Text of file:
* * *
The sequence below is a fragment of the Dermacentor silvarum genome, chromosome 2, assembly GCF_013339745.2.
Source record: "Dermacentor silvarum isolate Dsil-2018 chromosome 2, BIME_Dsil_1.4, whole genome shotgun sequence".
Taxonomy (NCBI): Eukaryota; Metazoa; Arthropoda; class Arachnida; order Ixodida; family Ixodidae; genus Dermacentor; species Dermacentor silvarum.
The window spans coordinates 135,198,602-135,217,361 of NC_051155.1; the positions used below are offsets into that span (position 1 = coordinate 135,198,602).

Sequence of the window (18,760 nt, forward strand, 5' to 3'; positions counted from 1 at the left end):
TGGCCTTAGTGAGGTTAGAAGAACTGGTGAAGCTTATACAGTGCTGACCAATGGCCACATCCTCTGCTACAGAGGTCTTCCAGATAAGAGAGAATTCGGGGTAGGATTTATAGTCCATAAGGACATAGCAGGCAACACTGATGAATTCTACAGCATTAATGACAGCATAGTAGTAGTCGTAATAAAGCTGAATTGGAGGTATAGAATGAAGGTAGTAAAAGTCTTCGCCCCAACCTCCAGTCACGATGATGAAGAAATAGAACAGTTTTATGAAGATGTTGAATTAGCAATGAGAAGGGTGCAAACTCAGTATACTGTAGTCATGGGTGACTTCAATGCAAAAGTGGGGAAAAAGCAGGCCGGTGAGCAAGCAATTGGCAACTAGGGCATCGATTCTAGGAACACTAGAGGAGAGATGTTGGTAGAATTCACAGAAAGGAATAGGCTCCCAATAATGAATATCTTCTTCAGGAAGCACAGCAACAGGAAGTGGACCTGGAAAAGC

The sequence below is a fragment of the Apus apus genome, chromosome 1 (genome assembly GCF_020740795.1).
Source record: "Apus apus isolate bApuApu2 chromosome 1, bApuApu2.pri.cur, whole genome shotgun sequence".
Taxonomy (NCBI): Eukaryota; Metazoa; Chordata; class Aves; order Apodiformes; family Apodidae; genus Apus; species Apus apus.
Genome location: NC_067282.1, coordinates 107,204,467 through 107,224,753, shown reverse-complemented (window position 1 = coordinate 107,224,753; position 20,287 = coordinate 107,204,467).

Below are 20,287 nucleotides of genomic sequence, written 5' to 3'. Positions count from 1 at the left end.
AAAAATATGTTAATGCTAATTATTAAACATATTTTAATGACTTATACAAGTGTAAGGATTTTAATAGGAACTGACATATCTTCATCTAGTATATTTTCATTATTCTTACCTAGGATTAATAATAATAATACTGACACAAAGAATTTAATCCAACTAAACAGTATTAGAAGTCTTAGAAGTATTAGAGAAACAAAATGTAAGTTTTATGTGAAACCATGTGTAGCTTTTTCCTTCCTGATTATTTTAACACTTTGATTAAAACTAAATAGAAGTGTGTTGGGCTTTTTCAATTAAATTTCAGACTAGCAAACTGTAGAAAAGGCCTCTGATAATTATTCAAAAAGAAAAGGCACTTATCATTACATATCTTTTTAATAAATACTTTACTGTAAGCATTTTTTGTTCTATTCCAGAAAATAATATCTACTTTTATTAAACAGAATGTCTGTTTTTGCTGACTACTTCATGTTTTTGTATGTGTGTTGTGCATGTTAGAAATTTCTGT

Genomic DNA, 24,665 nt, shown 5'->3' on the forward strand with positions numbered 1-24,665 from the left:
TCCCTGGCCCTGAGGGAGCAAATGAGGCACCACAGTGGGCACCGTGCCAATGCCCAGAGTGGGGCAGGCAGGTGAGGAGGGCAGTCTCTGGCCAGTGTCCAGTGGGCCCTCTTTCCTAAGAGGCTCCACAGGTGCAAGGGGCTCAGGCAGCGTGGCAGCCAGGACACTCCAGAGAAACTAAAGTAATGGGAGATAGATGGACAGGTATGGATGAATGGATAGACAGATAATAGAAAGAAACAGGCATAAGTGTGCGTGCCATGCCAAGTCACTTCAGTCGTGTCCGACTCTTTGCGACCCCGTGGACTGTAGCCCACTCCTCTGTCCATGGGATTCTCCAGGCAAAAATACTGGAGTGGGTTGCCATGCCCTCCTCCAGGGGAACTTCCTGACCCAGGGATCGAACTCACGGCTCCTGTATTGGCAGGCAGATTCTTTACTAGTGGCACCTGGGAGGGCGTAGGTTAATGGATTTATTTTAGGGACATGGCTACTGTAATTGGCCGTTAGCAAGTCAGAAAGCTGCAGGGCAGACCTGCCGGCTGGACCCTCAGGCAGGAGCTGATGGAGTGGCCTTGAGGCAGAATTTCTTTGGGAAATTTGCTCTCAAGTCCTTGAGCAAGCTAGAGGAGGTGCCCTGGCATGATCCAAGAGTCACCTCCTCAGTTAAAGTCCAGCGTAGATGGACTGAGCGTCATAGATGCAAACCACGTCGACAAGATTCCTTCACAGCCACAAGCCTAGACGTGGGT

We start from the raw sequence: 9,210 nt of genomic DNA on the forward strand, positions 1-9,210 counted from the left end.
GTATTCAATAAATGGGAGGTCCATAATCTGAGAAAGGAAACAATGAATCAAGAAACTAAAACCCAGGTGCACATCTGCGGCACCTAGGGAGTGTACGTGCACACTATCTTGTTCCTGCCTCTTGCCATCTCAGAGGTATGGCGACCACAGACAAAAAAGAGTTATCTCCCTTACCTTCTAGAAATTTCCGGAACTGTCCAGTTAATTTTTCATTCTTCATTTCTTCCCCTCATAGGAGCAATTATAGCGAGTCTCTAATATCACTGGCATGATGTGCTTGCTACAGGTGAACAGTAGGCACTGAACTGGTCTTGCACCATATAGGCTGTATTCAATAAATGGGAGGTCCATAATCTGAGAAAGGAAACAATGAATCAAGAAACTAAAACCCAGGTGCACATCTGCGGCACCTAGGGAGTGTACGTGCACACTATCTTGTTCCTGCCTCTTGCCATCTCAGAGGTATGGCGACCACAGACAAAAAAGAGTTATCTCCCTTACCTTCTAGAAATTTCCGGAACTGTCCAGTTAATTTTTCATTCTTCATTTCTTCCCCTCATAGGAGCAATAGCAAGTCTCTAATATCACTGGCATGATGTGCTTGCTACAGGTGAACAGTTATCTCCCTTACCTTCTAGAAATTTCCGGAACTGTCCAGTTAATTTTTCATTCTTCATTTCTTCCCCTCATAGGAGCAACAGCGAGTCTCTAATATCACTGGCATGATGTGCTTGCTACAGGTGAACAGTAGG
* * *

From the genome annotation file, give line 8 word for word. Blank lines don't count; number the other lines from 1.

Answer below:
Source record: "Apus apus isolate bApuApu2 chromosome 1, bApuApu2.pri.cur, whole genome shotgun sequence".